Denmark has become the first country in the world to suspend the COVID-19 vaccination programme. Danish Health Authority said that the epidemic has been brought under control and that the country was in a “good position”.
“Therefore we are winding down the mass vaccination programme against Covid-19,” said Bolette Soborg, director of the authority’s department of infectious diseases. This comes as Denmark reported a drop in the number of new infections and stable hospitalisation rates.
Around 81 percent of Denmark’s 5.8 million population have received both doses of the COVID-19 vaccine, while 61.6 percent have received the booster dose as well.
Denmark to suspend COVID-19 vaccination after May 15
Denmark’s health officials stated that the invitations for vaccinations would no longer be issued after May 15th. They, however, plan to resume their vaccination programme in the autumn. This will follow a thorough professional assessment of who and when to vaccinate and with which vaccines.
Denmark had intensified its vaccination campaign after a wave of Omicron variant hit the nation in November 2021. The country had increased access to booster shots and had begun offering a fourth dose of the vaccine to the most vulnerable population from mid-January.
The country had also lifted all COVID-19 related restrictions in February 2022.
EU to enter post-emergency phase of COVID-19 pandemic?
The European Union is preparing itself for a new post-emergency phase of the pandemic, in which it aims to focus more on testing and monitoring of the cases. The shift comes amid a drop in the number of cases and deaths due to COVID-19, in the wake of the vaccination of over 70 percent of the total population of the bloc. Half of the population of the European Union has also received the booster dose.
The EU will soon adopt a draft document that outlines the shift in the bloc’s approach from emergency mode to a more sustainable mode of managing the pandemic in the coming months with a clear warning that COVID-19 is here to stay with likely emergence of new variants. The bloc, therefore, plans to focus on vigilance and preparedness.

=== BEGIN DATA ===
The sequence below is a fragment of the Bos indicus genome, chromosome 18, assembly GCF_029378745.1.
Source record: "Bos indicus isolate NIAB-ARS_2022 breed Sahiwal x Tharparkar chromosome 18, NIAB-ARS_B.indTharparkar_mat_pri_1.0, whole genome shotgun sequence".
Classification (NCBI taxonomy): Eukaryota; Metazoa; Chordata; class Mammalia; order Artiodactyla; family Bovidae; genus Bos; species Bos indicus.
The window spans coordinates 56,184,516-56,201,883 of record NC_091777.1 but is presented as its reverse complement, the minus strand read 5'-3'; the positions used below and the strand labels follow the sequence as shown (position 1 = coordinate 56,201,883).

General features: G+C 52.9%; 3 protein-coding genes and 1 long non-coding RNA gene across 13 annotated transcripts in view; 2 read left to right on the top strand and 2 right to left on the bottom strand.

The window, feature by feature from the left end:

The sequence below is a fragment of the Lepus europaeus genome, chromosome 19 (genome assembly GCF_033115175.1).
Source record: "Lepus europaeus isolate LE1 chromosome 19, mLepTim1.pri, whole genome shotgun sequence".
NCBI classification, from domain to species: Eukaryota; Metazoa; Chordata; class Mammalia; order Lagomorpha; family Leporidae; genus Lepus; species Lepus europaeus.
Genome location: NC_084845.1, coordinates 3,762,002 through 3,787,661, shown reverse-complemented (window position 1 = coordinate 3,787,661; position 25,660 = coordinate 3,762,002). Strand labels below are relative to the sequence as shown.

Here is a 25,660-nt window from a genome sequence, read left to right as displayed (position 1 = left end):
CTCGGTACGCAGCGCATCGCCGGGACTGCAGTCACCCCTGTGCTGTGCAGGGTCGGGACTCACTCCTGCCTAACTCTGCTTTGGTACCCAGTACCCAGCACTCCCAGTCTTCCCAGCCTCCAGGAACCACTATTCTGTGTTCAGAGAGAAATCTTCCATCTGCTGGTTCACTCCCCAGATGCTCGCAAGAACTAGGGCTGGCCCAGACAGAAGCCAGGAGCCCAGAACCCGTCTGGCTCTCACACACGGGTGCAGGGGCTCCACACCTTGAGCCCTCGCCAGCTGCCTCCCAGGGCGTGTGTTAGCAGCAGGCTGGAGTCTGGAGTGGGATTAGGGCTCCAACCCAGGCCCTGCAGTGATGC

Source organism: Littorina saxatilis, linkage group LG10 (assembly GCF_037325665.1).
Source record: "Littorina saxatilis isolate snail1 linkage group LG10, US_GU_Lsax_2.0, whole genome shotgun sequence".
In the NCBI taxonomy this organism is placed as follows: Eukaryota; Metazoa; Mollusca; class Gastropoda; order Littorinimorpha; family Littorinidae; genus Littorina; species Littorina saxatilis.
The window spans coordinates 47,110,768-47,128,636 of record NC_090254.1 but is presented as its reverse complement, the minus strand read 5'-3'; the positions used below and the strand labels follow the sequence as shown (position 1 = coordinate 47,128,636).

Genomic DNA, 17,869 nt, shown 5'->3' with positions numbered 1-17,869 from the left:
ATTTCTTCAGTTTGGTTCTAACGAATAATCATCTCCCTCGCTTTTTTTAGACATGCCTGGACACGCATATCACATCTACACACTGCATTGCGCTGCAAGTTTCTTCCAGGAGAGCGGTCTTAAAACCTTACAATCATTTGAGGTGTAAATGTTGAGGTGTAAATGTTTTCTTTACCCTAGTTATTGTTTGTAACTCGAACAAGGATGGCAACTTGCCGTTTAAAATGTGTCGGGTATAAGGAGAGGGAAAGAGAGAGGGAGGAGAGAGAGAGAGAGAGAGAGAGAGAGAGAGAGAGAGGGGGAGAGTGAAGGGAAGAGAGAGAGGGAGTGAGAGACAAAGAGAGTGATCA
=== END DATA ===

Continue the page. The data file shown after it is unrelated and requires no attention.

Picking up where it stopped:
The EU’s draft document focuses on vigilance and preparedness and recommends EU governments keep up their guard and be ready to return to emergency measures if needed in case of new surges. The document has been prepared by EU Health Commissioner Stella Kyriakides.
Pandemic not over, warns WHO
Meanwhile, the World Health Organization (WHO) has warned that the pandemic is far from over, calling for countries to maintain surveillance. WHO Director-General Tedros Adhanom Ghebreyesus said in a press briefing recently, “COVID19 cases & deaths continue to decline, which is very good news. However, reduced testing in many countries makes us blind to patterns of transmission & evolution. When it comes to a deadly virus, ignorance is not bliss.”
🌍, #COVID19 cases & deaths continue to decline, which is very good news. However, reduced testing in many countries makes us blind to patterns of transmission & evolution. When it comes to a deadly virus, ignorance is not bliss. @WHO calls for countries to maintain surveillance. pic.twitter.com/ND6tCEWJon
— Tedros Adhanom Ghebreyesus (@DrTedros)
April 26, 2022
The WHO chief noted that “it will take all countries, regardless of income level, to commit to steps that can bring the COVID-19 pandemic to an end, end inequities, save lives, prevent suffering, and help get economies back on track.”
“It will take all countries, regardless of income level, to commit to steps that can bring the #COVID19 pandemic to an end, end inequities, save lives, prevent suffering, and help get economies back on track”-@DrTedros https://t.co/F0wxFtpvHU
— World Health Organization (WHO) (@WHO)
April 26, 2022